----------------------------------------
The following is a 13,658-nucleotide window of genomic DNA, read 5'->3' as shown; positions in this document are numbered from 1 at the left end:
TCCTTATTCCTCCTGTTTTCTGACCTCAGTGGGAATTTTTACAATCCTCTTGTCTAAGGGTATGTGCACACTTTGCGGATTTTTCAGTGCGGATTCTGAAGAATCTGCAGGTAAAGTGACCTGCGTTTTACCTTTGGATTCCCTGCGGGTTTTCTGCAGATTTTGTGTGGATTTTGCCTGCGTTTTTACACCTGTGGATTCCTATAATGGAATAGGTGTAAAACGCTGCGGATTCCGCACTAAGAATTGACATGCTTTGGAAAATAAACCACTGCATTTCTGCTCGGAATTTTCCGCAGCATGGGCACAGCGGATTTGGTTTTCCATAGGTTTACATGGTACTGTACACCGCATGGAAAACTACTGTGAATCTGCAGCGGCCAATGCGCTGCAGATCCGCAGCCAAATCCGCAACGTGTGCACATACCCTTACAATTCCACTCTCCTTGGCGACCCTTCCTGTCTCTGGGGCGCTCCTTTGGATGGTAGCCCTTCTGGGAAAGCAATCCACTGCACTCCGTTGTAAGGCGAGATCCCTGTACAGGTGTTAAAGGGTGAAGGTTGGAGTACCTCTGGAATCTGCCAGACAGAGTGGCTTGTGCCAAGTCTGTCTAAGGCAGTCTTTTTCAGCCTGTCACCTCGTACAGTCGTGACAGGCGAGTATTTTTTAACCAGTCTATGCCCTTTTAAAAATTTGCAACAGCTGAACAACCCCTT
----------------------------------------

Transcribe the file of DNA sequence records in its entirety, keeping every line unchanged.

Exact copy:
The following is a 13,658-nucleotide window of genomic DNA, read 5'->3' as shown; positions in this document are numbered from 1 at the left end:
TCCTTATTCCTCCTGTTTTCTGACCTCAGTGGGAATTTTTACAATCCTCTTGTCTAAGGGTATGTGCACACTTTGCGGATTTTTCAGTGCGGATTCTGAAGAATCTGCAGGTAAAGTGACCTGCGTTTTACCTTTGGATTCCCTGCGGGTTTTCTGCAGATTTTGTGTGGATTTTGCCTGCGTTTTTACACCTGTGGATTCCTATAATGGAATAGGTGTAAAACGCTGCGGATTCCGCACTAAGAATTGACATGCTTTGGAAAATAAACCACTGCATTTCTGCTCGGAATTTTCCGCAGCATGGGCACAGCGGATTTGGTTTTCCATAGGTTTACATGGTACTGTACACCGCATGGAAAACTACTGTGAATCTGCAGCGGCCAATGCGCTGCAGATCCGCAGCCAAATCCGCAACGTGTGCACATACCCTTACAATTCCACTCTCCTTGGCGACCCTTCCTGTCTCTGGGGCGCTCCTTTGGATGGTAGCCCTTCTGGGAAAGCAATCCACTGCACTCCGTTGTAAGGCGAGATCCCTGTACAGGTGTTAAAGGGTGAAGGTTGGAGTACCTCTGGAATCTGCCAGACAGAGTGGCTTGTGCCAAGTCTGTCTAAGGCAGTCTTTTTCAGCCTGTCACCTCGTACAGTCGTGACAGGCGAGTATTTTTTAACCAGTCTATGCCCTTTTAAAAATTTGCAACAGCTGAACAACCCCTT